Scott Kovac of Nuclear Watch New Mexico expressing his concerns during the public comment portion of Thursday’s meeting. Photo by Carol A. Clark/ladailypost.com

BY BONNIE J. GORDON | ladailypost.com

The meeting included a presentation by Holtec International Program Director Ed Mayer describing the safety features of a proposed storage site in southern New Mexico should the Nuclear Regulatory Commission issue the New Jersey-based company a 40-year license. If that happens, Holtec would build a multibillion-dollar site to temporarily store spent nuclear fuel from commercial reactors around the United States.

“Our job is to prove the facility is safe and secure,” Mayer said.

Continue reading

New Mexico Appeals Court Expects Waste Volume Status Report Soon

BY EXCHANGE MONITORexchangemonitor.com

The New Mexico Court of Appeals expects a status report by July 31 on mediation between the parties in litigation over changes to the way the Department of Energy calculates the underground volume of transuranic material at its Waste Isolation Pilot Plant (WIPP) near Carlsbad.

The mediation began last month between representatives of DOE, the New Mexico Environment Department, and the advocacy groups Nuclear Watch New Mexico and the Southwest Research and Information Center (SRIC). The state appeals court routinely requires parties to go to mediation in cases involving state agencies before a lawsuit proceeds to trial, says Don Hancock, director of the SRIC nuclear waste safety program. He declined to elaborate on the status of mediation.

Continue reading

US arms control office critically understaffed under Trump, experts say

State department office whittled down in staff numbers from 14 at start of administration to four as Trump shifts approach

 The US national security adviser, John Bolton, is widely seen as a lifelong opponent of arms control agreements. Photograph: Oded Balilty/AP
The US national security adviser, John Bolton, is widely seen as a lifelong opponent of arms control agreements. Photograph: Oded Balilty/AP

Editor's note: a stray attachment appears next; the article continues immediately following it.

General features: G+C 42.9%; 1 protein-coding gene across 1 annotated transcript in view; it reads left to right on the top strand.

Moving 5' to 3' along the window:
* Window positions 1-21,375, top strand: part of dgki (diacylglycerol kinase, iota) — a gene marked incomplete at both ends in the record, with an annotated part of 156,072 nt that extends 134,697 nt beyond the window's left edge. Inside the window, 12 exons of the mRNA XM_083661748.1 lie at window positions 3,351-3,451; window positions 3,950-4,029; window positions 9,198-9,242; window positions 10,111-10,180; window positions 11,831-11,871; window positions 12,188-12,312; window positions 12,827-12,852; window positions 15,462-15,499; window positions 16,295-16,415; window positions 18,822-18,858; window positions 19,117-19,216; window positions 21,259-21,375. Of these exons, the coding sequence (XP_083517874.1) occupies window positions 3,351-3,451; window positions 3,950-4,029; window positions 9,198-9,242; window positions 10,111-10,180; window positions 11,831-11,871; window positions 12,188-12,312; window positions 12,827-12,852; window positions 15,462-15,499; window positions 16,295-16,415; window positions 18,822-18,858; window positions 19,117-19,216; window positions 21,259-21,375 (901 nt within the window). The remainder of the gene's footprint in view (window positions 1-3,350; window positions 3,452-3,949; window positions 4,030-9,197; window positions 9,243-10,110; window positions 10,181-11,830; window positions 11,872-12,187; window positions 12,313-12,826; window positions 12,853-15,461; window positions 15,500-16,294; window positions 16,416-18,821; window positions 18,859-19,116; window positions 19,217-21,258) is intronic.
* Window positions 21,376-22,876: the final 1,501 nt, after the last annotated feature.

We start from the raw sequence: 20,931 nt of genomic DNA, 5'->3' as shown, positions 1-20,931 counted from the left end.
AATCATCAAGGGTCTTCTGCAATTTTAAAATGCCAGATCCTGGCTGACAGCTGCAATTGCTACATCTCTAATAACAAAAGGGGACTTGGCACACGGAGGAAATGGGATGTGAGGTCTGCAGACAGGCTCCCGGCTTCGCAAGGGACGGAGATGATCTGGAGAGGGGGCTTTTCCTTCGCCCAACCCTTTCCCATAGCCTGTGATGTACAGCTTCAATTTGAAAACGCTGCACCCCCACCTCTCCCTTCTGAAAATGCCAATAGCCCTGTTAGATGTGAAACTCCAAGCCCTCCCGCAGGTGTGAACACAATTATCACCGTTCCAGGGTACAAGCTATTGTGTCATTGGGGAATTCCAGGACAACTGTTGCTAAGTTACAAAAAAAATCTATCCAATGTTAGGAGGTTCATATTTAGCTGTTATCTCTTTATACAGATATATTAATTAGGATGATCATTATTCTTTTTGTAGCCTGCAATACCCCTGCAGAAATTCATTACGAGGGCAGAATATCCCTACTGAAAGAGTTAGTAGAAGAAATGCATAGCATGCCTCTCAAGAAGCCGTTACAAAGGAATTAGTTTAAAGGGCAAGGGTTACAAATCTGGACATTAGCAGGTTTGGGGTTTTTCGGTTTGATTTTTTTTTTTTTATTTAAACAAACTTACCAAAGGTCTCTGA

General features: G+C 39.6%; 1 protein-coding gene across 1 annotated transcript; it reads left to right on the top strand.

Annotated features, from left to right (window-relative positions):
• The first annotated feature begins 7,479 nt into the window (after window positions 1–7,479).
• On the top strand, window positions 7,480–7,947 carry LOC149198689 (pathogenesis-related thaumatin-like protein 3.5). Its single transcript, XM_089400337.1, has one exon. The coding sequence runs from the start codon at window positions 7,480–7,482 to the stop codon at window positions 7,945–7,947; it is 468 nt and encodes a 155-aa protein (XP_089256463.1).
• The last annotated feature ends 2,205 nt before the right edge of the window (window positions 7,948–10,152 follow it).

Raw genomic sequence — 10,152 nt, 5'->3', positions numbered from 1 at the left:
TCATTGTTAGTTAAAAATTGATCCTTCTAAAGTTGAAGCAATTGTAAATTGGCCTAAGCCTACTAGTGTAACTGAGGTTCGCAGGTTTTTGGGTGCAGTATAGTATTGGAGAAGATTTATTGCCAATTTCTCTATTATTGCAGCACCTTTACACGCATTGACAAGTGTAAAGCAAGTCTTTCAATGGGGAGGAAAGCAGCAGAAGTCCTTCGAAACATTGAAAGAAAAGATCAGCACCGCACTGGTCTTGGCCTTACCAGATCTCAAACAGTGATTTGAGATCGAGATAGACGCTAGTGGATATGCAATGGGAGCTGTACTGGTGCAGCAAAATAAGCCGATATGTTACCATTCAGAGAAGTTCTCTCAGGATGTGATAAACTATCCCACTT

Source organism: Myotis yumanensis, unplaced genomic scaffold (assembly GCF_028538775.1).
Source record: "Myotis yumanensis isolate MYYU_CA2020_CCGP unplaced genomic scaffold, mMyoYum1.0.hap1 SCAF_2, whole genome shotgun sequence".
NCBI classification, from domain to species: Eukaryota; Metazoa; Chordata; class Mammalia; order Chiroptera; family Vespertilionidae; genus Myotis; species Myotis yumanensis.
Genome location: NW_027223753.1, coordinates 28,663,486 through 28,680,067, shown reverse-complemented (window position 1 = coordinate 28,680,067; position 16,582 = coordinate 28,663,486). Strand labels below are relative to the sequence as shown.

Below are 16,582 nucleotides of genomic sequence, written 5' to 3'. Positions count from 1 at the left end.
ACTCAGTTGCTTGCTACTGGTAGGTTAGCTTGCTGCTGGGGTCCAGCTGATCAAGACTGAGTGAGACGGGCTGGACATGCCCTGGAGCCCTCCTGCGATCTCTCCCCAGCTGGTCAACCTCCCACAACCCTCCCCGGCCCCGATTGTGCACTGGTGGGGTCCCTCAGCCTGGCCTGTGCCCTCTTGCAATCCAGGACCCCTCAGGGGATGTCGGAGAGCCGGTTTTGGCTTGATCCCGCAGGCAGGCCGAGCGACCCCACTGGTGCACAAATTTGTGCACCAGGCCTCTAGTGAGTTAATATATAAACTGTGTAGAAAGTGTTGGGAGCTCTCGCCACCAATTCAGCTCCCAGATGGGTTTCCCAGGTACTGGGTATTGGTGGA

BY JULIAN BORGER | theguardian.com

A state department office tasked with negotiating and implementing nuclear disarmament treaties has lost more than 70% of its staff over the past two years, as the Trump administration moves towards a world without arms control for the first time in nearly half a century.

The Office of Strategic Stability and Deterrence Affairs, normally a repository of expertise and institutional knowledge that does the heavy lifting of arms control, has been whittled down from 14 staffers at the start of the Trump administration to four, according to the former staffers.

Continue reading

Nuke-Backing NDAA Passes Senate in Landslide

Graham and Heinrich double down on pit production and Safety Board threatened by Senate bill

BY DAN LEONEexchangemonitor.com

The U.S. Senate on Thursday overwhelmingly passed a 2020 National Defense Authorization Act (NDAA) that would authorize all the White House’s requested funding for nuclear modernization programs at the Department of Energy and the Pentagon.

The Senate bill would provide a year of bipartisan support for the Donald Trump administration’s nuclear arsenal modernization plans, which are essentially a lightly modified continuation of the 30-year refurbishment the Barack Obama administration started in 2016.

In stark contrast, the House’s version of the NDAA — up for floor debate as soon as the week of July 8 — eyes major changes for the decades-long arsenal refresh by slowing work on nuclear-tipped intercontinental ballistic missile (ICBM) programs at DOE and the Defense Department.

Continue reading

Tribute to Robert L. Peurifoy